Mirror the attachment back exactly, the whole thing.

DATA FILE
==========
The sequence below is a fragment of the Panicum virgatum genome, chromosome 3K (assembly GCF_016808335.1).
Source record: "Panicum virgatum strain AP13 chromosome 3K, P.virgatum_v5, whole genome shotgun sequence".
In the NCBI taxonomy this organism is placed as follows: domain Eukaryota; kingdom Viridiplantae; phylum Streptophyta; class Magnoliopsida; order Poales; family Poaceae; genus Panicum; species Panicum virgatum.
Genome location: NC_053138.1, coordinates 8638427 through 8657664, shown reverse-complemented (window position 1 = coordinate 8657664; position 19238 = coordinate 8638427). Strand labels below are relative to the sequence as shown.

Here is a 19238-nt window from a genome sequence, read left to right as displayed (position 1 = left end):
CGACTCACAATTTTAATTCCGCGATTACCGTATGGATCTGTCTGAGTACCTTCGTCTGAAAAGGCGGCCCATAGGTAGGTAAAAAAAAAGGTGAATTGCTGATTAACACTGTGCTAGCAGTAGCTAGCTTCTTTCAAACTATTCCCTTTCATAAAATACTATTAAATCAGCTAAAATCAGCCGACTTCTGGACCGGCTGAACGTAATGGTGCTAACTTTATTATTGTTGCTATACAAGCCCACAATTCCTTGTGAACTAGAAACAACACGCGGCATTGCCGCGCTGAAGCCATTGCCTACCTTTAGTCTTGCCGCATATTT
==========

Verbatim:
The sequence below is a fragment of the Panicum virgatum genome, chromosome 3K (assembly GCF_016808335.1).
Source record: "Panicum virgatum strain AP13 chromosome 3K, P.virgatum_v5, whole genome shotgun sequence".
In the NCBI taxonomy this organism is placed as follows: domain Eukaryota; kingdom Viridiplantae; phylum Streptophyta; class Magnoliopsida; order Poales; family Poaceae; genus Panicum; species Panicum virgatum.
Genome location: NC_053138.1, coordinates 8638427 through 8657664, shown reverse-complemented (window position 1 = coordinate 8657664; position 19238 = coordinate 8638427). Strand labels below are relative to the sequence as shown.

Here is a 19238-nt window from a genome sequence, read left to right as displayed (position 1 = left end):
CGACTCACAATTTTAATTCCGCGATTACCGTATGGATCTGTCTGAGTACCTTCGTCTGAAAAGGCGGCCCATAGGTAGGTAAAAAAAAAGGTGAATTGCTGATTAACACTGTGCTAGCAGTAGCTAGCTTCTTTCAAACTATTCCCTTTCATAAAATACTATTAAATCAGCTAAAATCAGCCGACTTCTGGACCGGCTGAACGTAATGGTGCTAACTTTATTATTGTTGCTATACAAGCCCACAATTCCTTGTGAACTAGAAACAACACGCGGCATTGCCGCGCTGAAGCCATTGCCTACCTTTAGTCTTGCCGCATATTT